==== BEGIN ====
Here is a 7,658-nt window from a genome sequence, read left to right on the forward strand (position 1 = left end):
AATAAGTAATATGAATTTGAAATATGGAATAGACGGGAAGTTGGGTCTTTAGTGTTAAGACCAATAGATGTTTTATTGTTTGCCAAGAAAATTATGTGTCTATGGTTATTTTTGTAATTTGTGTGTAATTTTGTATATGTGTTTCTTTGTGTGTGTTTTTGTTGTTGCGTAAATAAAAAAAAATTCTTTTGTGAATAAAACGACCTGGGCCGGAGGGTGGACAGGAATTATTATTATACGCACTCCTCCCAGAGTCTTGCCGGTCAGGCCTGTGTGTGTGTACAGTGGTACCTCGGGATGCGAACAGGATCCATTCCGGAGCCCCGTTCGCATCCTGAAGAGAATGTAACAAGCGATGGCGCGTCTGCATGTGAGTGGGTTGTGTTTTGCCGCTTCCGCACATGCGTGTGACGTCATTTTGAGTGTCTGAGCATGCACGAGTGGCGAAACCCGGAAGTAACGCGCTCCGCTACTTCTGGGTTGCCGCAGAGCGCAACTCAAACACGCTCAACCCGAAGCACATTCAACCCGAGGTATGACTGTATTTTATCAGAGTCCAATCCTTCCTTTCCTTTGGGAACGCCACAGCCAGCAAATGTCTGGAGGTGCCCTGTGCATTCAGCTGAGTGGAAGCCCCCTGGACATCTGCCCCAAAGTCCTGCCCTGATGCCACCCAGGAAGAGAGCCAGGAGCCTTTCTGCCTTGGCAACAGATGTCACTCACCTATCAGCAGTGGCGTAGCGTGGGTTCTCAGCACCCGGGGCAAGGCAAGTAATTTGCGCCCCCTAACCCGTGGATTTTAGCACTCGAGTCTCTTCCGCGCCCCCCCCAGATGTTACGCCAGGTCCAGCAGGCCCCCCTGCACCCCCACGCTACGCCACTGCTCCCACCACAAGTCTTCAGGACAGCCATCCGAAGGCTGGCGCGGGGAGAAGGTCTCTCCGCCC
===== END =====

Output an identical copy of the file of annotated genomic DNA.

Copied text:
Here is a 7,658-nt window from a genome sequence, read left to right on the forward strand (position 1 = left end):
AATAAGTAATATGAATTTGAAATATGGAATAGACGGGAAGTTGGGTCTTTAGTGTTAAGACCAATAGATGTTTTATTGTTTGCCAAGAAAATTATGTGTCTATGGTTATTTTTGTAATTTGTGTGTAATTTTGTATATGTGTTTCTTTGTGTGTGTTTTTGTTGTTGCGTAAATAAAAAAAAATTCTTTTGTGAATAAAACGACCTGGGCCGGAGGGTGGACAGGAATTATTATTATACGCACTCCTCCCAGAGTCTTGCCGGTCAGGCCTGTGTGTGTGTACAGTGGTACCTCGGGATGCGAACAGGATCCATTCCGGAGCCCCGTTCGCATCCTGAAGAGAATGTAACAAGCGATGGCGCGTCTGCATGTGAGTGGGTTGTGTTTTGCCGCTTCCGCACATGCGTGTGACGTCATTTTGAGTGTCTGAGCATGCACGAGTGGCGAAACCCGGAAGTAACGCGCTCCGCTACTTCTGGGTTGCCGCAGAGCGCAACTCAAACACGCTCAACCCGAAGCACATTCAACCCGAGGTATGACTGTATTTTATCAGAGTCCAATCCTTCCTTTCCTTTGGGAACGCCACAGCCAGCAAATGTCTGGAGGTGCCCTGTGCATTCAGCTGAGTGGAAGCCCCCTGGACATCTGCCCCAAAGTCCTGCCCTGATGCCACCCAGGAAGAGAGCCAGGAGCCTTTCTGCCTTGGCAACAGATGTCACTCACCTATCAGCAGTGGCGTAGCGTGGGTTCTCAGCACCCGGGGCAAGGCAAGTAATTTGCGCCCCCTAACCCGTGGATTTTAGCACTCGAGTCTCTTCCGCGCCCCCCCCAGATGTTACGCCAGGTCCAGCAGGCCCCCCTGCACCCCCACGCTACGCCACTGCTCCCACCACAAGTCTTCAGGACAGCCATCCGAAGGCTGGCGCGGGGAGAAGGTCTCTCCGCCC